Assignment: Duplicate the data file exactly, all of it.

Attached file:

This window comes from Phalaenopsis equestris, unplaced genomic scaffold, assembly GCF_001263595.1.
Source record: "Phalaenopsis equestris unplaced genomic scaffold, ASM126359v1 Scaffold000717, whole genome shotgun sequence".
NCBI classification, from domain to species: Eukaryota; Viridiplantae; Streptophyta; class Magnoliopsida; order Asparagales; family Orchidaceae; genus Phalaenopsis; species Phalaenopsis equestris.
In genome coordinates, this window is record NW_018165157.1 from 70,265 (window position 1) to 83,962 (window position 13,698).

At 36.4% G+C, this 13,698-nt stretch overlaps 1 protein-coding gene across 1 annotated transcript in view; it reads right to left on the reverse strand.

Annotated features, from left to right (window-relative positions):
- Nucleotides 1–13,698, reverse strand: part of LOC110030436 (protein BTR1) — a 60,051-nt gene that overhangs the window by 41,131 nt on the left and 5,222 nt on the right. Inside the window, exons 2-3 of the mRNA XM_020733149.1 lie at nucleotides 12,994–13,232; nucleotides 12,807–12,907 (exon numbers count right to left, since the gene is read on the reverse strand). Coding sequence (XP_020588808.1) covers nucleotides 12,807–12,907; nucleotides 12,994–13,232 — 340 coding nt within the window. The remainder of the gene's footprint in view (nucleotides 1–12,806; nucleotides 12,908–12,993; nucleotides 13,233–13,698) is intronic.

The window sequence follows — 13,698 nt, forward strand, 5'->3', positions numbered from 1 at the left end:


This window comes from Phalaenopsis equestris, unplaced genomic scaffold, assembly GCF_001263595.1.
Source record: "Phalaenopsis equestris unplaced genomic scaffold, ASM126359v1 Scaffold000717, whole genome shotgun sequence".
NCBI classification, from domain to species: Eukaryota; Viridiplantae; Streptophyta; class Magnoliopsida; order Asparagales; family Orchidaceae; genus Phalaenopsis; species Phalaenopsis equestris.
In genome coordinates, this window is record NW_018165157.1 from 70,265 (window position 1) to 83,962 (window position 13,698).

At 36.4% G+C, this 13,698-nt stretch overlaps 1 protein-coding gene across 1 annotated transcript in view; it reads right to left on the reverse strand.

Annotated features, from left to right (window-relative positions):
- Nucleotides 1–13,698, reverse strand: part of LOC110030436 (protein BTR1) — a 60,051-nt gene that overhangs the window by 41,131 nt on the left and 5,222 nt on the right. Inside the window, exons 2-3 of the mRNA XM_020733149.1 lie at nucleotides 12,994–13,232; nucleotides 12,807–12,907 (exon numbers count right to left, since the gene is read on the reverse strand). Coding sequence (XP_020588808.1) covers nucleotides 12,807–12,907; nucleotides 12,994–13,232 — 340 coding nt within the window. The remainder of the gene's footprint in view (nucleotides 1–12,806; nucleotides 12,908–12,993; nucleotides 13,233–13,698) is intronic.

The window sequence follows — 13,698 nt, forward strand, 5'->3', positions numbered from 1 at the left end: